FORT WAYNE, Ind. (WANE) – The Baker Street Train Station, a historic landmark in Fort Wayne, celebrates 100 years of being the central location for train travel in the late 19th and early 20th centuries.
The station was being built in 1913 and officially opened in March 1914, according to Mike Galbraith, ARCH executive director. Between the 1870’s to the 1950’s, Fort Wayne was the crossroads for trains that ran through the country. The train station had four major lines, including the Pennsylvania Railroad, coming through picking up and dropping off around 3,000 travelers daily, said Galbraith. Pennsylvania Railroad was the reason behind the Baker Street Train Station being built. After the 1950’s, train transportation started to lose its momentum.
“That was when the interstate highway started to get build,” said Galbraith. “That’s when the United States really went to having not just one car per family; it maybe went to one car, two cars, perhaps even more.”
Some travelers were still using trains to get back and forth, but not as much as it was before. Eventually, train services left Fort Wayne and started just north of the city in Waterloo, Ind. It wasn’t until the 1990’s when there was talk to tearing the building down.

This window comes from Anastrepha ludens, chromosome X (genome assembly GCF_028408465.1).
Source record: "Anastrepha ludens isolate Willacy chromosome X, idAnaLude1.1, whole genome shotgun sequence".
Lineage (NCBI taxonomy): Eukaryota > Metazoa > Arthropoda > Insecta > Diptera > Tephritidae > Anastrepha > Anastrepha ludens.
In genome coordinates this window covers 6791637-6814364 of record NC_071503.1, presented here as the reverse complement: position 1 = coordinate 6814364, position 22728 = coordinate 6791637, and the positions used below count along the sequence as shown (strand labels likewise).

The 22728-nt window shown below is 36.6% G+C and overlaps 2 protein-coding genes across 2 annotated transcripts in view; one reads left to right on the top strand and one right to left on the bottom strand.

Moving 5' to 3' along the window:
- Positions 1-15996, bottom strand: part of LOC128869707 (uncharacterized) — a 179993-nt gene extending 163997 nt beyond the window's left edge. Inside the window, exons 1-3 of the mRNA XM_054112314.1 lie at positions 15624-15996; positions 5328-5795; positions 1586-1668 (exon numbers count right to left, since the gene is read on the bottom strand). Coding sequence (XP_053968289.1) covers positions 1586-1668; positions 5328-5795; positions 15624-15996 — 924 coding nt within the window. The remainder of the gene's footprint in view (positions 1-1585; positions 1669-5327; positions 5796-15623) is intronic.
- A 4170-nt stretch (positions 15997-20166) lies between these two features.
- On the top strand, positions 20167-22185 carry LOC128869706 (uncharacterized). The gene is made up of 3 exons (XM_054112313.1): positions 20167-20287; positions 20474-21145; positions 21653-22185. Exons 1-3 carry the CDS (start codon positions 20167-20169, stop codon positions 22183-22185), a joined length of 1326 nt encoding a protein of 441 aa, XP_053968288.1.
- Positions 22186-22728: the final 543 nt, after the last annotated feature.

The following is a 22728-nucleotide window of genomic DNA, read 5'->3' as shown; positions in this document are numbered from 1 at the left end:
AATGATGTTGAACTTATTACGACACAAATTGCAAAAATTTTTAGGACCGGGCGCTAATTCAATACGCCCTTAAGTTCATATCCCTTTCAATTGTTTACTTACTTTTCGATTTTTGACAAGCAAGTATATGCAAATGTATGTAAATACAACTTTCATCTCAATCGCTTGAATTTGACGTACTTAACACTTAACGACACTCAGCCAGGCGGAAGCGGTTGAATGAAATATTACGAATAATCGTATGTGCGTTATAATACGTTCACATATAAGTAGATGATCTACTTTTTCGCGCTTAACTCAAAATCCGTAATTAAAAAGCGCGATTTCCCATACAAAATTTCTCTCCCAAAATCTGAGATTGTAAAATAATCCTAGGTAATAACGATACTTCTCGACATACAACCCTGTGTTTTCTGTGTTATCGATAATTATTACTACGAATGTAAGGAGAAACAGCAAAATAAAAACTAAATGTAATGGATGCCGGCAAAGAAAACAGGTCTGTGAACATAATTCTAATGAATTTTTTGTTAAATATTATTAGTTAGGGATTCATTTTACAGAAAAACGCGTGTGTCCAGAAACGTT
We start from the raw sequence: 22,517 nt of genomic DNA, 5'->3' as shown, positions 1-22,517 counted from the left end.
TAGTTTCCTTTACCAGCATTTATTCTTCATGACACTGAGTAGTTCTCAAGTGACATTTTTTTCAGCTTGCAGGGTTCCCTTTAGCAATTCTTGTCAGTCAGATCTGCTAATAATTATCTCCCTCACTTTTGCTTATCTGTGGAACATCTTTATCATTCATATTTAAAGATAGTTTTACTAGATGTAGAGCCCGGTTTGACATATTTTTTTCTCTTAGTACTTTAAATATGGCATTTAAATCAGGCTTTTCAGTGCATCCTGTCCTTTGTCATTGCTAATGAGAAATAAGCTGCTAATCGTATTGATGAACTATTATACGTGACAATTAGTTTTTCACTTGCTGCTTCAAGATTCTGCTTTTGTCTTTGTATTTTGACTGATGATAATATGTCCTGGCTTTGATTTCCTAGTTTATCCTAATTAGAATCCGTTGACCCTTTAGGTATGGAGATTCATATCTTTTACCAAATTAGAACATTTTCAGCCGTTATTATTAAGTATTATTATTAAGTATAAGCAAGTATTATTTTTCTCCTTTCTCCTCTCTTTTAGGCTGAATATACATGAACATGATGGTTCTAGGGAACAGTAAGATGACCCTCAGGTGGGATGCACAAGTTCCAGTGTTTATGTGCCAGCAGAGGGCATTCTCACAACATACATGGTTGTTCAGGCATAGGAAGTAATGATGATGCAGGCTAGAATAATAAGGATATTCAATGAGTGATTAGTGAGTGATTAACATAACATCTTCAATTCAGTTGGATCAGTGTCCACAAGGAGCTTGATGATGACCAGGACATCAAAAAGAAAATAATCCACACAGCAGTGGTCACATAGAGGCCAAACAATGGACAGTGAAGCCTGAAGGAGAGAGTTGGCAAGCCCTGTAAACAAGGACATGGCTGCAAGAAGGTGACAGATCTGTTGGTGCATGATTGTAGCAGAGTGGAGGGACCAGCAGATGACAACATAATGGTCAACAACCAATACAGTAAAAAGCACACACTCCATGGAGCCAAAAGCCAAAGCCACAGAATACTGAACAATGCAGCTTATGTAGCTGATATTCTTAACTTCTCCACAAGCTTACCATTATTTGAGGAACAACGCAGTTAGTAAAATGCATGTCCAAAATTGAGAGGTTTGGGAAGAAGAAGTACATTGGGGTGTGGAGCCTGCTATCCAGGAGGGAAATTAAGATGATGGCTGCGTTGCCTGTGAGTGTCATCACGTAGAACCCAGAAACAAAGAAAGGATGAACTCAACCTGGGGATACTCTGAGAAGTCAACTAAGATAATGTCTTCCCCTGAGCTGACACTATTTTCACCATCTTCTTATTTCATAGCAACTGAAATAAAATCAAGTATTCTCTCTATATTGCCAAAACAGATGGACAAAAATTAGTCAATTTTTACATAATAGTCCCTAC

“It came very close, several times to being demolished,” Galbraith said. “The city of Fort Wayne stepped up when Amtrak abandoned service here. And they were the ones who initially saved the building.”
Within the last several years, Fort Wayne city council member Geoff Paddock has started an initiative to bring passenger rail service back to Fort Wayne.
“Folks could board the train here. They could disembark,” said Paddock. “Fort Wayne could even be a point of destination, which could add a great deal to our economic development and our tourism.”
A Fort Wayne man is now working on a book marking the station’s 100th anniversary. It could be out within a few weeks.
The Baker Street Train Station is listed on the National Register of Historic Places.